Feast or Famine?

Wrestling with questions of how to feed a burgeoning population, photo: Mr Kris/flickr

Growing population demands and the shrinking availability of arable land and groundwater resources raise questions about the sustainability of agricultural production. This week the ISN takes a closer look at the threats to the future of agriculture, and the technological advances that could help promote – or in some cases undermine – global food security.

This ISN Special Report contains the following content:

  • An Analysis by Peter Buxbaum on the promises and pitfalls of agricultural biotechnology.
  • A Podcast interview with Dr Ronnie Coffman on the dangers of wheat rust and the global efforts to develop more resistant varieties of wheat to mitigate the coming epidemic.
  • Security Watch articles about reducing pesticide use, racially motivated land grabs and much more.
  • Publications housed in our Digital Library, including the recently published Center for Global Development Working Paper on ‘Pulling Agricultural Innovation and the Market Together’.
  • Primary Resources, like the full-text of the US Department of Agriculture’s projections to 2019.
  • Links to relevant websites, such as to the World Bank’s Agriculture and Rural Development Department.
  • Our IR Directory, featuring The Borlaug Global Rust Initiative, which pursues the systematic reduction of vulnerability to stem, yellow and leaf rusts of wheat.
International Relations

UNpopular – Public Resistance to UN Peace Missions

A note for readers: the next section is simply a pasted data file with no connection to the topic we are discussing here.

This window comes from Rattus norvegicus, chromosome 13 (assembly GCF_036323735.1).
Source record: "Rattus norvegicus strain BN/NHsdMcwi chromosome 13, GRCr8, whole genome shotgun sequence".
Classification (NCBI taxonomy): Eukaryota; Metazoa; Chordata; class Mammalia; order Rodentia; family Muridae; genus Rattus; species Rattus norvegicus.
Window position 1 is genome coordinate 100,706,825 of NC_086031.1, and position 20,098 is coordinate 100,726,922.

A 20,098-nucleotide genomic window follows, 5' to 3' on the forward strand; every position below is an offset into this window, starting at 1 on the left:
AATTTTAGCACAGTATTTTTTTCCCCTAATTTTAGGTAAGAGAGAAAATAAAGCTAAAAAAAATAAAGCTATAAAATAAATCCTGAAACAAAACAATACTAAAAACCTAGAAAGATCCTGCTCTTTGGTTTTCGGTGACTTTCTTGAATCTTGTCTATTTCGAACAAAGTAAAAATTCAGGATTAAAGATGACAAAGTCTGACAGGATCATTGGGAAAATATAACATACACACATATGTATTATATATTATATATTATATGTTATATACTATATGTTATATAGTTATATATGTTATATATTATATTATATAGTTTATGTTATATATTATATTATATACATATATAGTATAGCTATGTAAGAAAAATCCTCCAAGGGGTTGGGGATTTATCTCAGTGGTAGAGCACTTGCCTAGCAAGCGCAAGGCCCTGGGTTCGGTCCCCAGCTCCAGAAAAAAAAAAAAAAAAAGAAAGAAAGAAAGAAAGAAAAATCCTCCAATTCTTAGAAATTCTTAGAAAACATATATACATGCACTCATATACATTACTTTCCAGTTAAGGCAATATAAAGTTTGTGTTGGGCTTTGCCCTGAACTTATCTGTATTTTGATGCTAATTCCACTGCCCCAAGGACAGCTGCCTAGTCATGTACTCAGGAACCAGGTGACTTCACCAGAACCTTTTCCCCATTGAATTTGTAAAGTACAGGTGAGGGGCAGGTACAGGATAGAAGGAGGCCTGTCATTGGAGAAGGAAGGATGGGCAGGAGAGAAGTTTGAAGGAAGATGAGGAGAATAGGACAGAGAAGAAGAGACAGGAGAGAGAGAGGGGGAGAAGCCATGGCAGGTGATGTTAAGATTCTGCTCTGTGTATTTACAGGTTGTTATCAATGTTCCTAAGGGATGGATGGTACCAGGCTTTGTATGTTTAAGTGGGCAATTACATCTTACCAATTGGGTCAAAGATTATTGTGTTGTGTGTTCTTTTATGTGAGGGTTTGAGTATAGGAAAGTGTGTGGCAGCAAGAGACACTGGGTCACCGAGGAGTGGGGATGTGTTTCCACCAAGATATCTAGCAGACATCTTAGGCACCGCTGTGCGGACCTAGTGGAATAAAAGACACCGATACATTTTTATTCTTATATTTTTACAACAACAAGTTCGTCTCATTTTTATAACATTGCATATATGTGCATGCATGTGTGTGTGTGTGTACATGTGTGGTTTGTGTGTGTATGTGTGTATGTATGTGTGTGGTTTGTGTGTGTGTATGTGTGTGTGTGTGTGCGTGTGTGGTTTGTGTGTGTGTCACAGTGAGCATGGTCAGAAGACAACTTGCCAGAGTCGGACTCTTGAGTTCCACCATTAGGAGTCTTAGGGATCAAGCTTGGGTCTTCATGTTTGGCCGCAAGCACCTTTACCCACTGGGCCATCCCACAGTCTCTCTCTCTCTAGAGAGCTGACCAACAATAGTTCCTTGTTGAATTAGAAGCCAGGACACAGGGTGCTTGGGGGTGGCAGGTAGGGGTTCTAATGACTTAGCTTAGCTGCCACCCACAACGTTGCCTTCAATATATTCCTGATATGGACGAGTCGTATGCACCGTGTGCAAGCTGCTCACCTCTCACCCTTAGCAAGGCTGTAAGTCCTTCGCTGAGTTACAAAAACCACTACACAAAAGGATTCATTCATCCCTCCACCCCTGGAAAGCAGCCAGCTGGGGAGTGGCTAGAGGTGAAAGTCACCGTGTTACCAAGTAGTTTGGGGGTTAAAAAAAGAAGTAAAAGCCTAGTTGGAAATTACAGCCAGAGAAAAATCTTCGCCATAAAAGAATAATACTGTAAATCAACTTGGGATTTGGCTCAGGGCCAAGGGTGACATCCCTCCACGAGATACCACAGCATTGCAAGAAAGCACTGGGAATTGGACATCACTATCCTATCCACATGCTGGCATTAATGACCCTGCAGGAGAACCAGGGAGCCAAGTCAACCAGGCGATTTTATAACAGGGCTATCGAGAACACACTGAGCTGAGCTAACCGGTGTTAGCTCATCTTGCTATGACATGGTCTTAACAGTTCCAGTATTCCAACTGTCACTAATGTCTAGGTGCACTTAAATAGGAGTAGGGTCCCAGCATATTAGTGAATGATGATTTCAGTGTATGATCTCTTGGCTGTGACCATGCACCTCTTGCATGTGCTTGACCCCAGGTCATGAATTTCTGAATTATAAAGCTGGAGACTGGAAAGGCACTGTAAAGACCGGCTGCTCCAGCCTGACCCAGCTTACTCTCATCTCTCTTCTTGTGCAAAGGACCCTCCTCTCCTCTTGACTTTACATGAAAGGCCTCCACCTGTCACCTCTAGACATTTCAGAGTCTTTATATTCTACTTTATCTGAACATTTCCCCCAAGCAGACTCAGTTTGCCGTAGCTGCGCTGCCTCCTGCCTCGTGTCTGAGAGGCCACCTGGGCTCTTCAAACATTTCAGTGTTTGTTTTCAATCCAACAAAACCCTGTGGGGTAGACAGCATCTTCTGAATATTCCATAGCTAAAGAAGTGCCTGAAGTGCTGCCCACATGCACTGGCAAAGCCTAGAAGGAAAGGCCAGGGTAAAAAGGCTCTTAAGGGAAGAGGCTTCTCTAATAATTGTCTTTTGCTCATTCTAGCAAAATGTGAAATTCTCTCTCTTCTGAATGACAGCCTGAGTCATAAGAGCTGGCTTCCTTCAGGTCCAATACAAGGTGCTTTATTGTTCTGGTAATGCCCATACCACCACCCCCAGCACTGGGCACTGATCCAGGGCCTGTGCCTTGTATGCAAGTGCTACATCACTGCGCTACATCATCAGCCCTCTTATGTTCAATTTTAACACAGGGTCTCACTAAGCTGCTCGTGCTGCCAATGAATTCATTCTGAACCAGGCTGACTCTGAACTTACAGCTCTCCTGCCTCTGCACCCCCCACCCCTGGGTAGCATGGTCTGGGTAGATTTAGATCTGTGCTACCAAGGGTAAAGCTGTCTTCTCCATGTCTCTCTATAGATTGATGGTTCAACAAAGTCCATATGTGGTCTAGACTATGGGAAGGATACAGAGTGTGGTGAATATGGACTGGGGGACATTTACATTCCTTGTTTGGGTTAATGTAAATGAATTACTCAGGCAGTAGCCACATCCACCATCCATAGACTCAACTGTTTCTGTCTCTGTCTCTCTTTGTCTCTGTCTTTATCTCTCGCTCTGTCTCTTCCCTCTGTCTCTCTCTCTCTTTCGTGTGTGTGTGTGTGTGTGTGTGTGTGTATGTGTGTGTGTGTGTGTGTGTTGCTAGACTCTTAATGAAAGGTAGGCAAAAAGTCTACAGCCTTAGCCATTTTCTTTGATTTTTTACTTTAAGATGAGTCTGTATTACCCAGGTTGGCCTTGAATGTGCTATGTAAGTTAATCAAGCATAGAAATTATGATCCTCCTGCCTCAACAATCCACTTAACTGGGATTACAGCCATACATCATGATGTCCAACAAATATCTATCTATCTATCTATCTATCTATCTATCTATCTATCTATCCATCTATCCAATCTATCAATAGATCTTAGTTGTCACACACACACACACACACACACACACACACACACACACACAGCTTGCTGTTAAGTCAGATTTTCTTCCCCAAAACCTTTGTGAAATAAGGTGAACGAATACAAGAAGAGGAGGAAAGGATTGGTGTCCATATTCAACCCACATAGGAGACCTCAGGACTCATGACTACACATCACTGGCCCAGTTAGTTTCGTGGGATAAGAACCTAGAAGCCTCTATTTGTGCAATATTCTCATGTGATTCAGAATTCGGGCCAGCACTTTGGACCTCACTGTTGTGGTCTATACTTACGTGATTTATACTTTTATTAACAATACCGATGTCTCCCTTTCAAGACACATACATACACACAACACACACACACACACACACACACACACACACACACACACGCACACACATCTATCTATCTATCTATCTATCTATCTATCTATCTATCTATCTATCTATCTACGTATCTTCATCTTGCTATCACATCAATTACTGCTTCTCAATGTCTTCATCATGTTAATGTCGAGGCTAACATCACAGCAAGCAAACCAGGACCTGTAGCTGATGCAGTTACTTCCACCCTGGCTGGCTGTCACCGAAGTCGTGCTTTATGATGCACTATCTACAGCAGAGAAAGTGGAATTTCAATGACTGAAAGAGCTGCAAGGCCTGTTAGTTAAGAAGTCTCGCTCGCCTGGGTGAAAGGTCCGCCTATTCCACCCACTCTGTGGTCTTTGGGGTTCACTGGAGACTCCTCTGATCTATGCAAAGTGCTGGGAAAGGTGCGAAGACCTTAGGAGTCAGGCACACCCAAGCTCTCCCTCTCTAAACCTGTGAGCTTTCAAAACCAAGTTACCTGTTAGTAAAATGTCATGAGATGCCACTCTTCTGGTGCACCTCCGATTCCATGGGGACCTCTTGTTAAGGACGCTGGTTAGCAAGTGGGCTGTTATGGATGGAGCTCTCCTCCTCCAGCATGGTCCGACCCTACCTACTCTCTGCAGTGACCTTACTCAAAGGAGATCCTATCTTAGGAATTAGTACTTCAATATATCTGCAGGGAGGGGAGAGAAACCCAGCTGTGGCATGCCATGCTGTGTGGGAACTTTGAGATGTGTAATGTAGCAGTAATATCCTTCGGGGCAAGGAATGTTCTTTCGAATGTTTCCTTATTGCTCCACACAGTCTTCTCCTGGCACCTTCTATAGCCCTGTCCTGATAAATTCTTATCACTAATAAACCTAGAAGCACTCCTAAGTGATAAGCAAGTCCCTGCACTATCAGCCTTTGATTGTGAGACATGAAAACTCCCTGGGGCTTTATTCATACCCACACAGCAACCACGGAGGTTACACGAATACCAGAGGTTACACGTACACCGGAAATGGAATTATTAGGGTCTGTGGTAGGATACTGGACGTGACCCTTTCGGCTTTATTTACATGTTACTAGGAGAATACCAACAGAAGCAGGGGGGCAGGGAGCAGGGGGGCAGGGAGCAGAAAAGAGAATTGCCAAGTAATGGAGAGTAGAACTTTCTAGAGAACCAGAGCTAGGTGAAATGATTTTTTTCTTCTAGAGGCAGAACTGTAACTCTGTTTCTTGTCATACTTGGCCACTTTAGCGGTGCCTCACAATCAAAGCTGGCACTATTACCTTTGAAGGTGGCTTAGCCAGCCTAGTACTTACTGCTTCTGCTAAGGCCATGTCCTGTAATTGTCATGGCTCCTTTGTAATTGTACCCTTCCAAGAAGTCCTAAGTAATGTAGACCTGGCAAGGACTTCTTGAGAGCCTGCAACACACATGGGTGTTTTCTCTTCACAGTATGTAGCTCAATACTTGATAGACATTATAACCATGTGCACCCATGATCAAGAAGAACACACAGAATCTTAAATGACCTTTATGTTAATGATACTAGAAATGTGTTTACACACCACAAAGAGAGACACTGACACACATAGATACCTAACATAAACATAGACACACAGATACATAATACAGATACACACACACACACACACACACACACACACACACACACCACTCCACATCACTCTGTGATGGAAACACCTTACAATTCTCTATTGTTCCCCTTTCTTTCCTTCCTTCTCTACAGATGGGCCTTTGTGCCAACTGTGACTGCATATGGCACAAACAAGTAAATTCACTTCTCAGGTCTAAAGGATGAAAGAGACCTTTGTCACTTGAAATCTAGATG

MINUSTAH peacekeepers fire tear gas to disperse demonstrators in Port-au-Prince, courtesy of UN Photo/Logan Abassi

Most UN peace missions established during or after conflict need the permission of the host country in order to deploy international troops. Once deployed, UN operations come to play a formative role in helping to re-build the state apparatus. They operate by, among others, establishing the rule of law, providing security, jump-starting economic development programs, and helping the host government build its capacity to form functioning state institutions.

However, government consent does not necessarily translate into popular support for such a strong foreign presence, which can be seen by local populations as too intrusive and pugnacious. A recent wave of popular backlash against UN missions has brought into question the universality of the UN’s internationalist norms and practices.

In Sri Lanka, following the government’s defeat of the Tamil Tigers’ 25-year armed campaign for an independent Tamil state, Secretary-General Ban Ki-Moon appointed a three-member panel to advise him on allegations of human rights violations that allegedly occurred during the protracted conflict. Resistant, a Sri Lanka government cabinet minister, Wimal Weerawansa, calling on Ban Ki-Moon to dissolve the panel, is leading hundreds of Sri Lankans in protest outside the UN office in Colombo, blocking access to the UN offices as well as harassing and intimidating officials.